5,635 research outputs found

    Challenges in Double Beta Decay

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    After nearly 80 years since the first guess on its existence, neutrino still escapes our insight: the mass and the true nature (Majorana or Dirac) of this particle is still unknown. In the past ten years, neutrino oscillation experiments have finally provided the incontrovertible evidence that neutrinos mix and have finite masses. These results represent the strongest demonstration that the Standard Model of electroweak interactions is incomplete and that new Physics beyond it must exist. None of these experimental efforts could however shade light on some of the basic features of neutrinos. Indeed, absolute scale and ordering of the masses of the three generations as well as charge conjugation and lepton number conservation properties are still unknown. In this scenario, a unique role is played by the Neutrinoless Double Beta Decay searches: these experiments can probe lepton number conservation, investigate the Dirac/Majorana nature of the neutrinos and their absolute mass scale (hierarchy problem) with unprecedented sensitivity. Today Neutrinoless Double Beta Decay faces a new era where large scale experiments with a sensitivity approaching the so-called degenerate-hierarchy region are nearly ready to start and where the challenge for the next future is the construction of detectors characterized by a tonne-scale size and an incredibly low background, to fully probe the inverted-hierarchy region. A number of new proposed projects took up this challenge. These are based either on large expansions of the present experiments or on new ideas to improve the technical performance and/or reduce the background contributions. n this paper, a review of the most relevant ongoing experiments is given. The most relevant parameters contributing to the experimental sensitivity are discussed and a critical comparison of the future projects is proposed.Comment: 70 pages, 16 figures, 6 tables. arXiv admin note: text overlap with arXiv:1109.5515, arXiv:hep-ex/0501010, arXiv:0910.2994 by other author

    A Lagrangian finite element method for the simulation of 3D compressible flows

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    The numerical solution of compressible fluid flows is of paramount importance in many industrial and engineering applications. Compared to the classical fluid dynamics, the introduction of the fluid compressibility changes the formulation of the problem and consequently its computational treatment. Among the possible numerical solutions of compressible flow problems, the finite element method has always been privileged. However, the standard Eulerian approaches with fixed domain are not particularly suited to represent the strong shock waves and the significant movement of the external boundaries. On the contrary, in problems characterized by evolving surfaces, Lagrangian approaches can be very effective. The governing equations of compressible flow problems are mass, momentum and energy conservation. These equations are discretized in the spirit of the Lagrangian Particle Finite Element Method (PFEM). The strong distortions of the mesh, typical of the Lagrangian approaches, are managed with a continuous remeshing of the computational domain. The nodal unknowns are velocities, density and internal energy. To fully exploit the potential of continuous remeshing, only nodal variables are stored and consequently only linear interpolation are used. In addition, an artificial viscosity has been introduced to stabilize the formation and propagation of shock waves. Finally, explicit time integration of the governing equations enables a highly efficient solution of the discretized problem. The proposed approach has been validated against typical benchmarks of gas dynamics in the presence of strong shock waves. A very good agreement has been shown in all the tests proving the excellent accuracy and versatility of the proposed method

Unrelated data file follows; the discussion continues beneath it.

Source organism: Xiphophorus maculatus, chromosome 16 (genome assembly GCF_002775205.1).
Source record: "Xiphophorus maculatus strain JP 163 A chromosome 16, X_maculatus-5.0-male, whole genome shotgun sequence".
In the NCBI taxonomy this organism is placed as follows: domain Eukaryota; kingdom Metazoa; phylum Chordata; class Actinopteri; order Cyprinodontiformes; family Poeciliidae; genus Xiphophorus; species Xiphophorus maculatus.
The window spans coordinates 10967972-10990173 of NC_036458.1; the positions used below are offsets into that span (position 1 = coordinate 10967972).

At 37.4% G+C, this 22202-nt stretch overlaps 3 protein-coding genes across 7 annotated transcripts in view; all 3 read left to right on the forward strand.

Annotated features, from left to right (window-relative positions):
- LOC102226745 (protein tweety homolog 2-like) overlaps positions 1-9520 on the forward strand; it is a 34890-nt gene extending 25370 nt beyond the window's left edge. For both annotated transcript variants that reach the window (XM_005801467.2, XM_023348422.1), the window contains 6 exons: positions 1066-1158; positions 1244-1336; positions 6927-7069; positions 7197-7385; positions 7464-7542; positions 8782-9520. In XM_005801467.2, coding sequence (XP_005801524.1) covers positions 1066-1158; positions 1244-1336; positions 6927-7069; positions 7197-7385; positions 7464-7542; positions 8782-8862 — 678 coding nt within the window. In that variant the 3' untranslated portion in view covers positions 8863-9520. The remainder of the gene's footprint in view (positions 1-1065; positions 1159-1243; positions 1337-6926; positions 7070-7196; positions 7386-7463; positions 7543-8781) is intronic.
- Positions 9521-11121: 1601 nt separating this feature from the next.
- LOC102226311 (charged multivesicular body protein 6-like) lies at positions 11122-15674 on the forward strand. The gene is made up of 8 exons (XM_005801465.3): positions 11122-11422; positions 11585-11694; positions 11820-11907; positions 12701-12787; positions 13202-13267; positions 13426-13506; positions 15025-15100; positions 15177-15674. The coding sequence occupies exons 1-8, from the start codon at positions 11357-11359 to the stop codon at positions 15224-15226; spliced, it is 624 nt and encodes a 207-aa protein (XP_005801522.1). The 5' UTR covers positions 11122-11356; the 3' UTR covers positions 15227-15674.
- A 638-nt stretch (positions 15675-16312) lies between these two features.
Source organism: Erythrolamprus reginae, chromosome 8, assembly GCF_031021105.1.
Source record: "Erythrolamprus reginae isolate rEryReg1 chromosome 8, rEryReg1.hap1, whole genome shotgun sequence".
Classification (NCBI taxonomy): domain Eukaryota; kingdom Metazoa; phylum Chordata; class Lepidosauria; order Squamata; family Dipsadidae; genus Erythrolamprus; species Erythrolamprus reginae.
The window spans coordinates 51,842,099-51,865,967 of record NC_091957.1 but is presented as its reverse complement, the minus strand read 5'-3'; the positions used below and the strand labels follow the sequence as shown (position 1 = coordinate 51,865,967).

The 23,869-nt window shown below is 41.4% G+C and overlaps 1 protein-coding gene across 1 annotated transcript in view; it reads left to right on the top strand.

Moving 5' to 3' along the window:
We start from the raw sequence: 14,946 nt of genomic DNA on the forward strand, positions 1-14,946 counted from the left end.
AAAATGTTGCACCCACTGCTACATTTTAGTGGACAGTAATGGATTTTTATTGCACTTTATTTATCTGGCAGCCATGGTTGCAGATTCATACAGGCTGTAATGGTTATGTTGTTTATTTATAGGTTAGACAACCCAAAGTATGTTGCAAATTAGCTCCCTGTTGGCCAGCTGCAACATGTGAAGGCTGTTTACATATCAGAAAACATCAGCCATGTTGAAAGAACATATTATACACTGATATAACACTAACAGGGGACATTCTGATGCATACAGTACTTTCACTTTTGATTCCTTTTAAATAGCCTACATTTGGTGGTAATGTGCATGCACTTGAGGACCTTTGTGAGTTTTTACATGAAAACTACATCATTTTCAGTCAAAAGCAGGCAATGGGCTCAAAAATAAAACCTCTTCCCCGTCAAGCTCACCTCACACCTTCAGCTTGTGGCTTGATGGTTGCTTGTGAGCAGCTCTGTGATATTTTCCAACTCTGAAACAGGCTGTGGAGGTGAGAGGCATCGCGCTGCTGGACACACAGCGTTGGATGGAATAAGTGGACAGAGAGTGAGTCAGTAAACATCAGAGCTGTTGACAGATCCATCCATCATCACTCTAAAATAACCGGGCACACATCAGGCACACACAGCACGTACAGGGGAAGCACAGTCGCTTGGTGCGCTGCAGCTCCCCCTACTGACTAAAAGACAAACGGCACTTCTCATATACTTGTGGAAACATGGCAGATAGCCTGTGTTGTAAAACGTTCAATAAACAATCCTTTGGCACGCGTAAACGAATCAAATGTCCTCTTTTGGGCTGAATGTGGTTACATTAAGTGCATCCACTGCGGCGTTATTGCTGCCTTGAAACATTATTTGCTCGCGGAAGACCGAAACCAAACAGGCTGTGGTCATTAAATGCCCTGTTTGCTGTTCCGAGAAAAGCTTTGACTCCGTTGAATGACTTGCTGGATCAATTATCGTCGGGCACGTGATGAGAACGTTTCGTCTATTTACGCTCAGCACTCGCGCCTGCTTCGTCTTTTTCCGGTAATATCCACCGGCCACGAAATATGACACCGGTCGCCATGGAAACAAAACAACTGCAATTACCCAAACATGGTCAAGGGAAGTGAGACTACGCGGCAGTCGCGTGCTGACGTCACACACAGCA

Green's functions for the evaluation of anchor losses in mems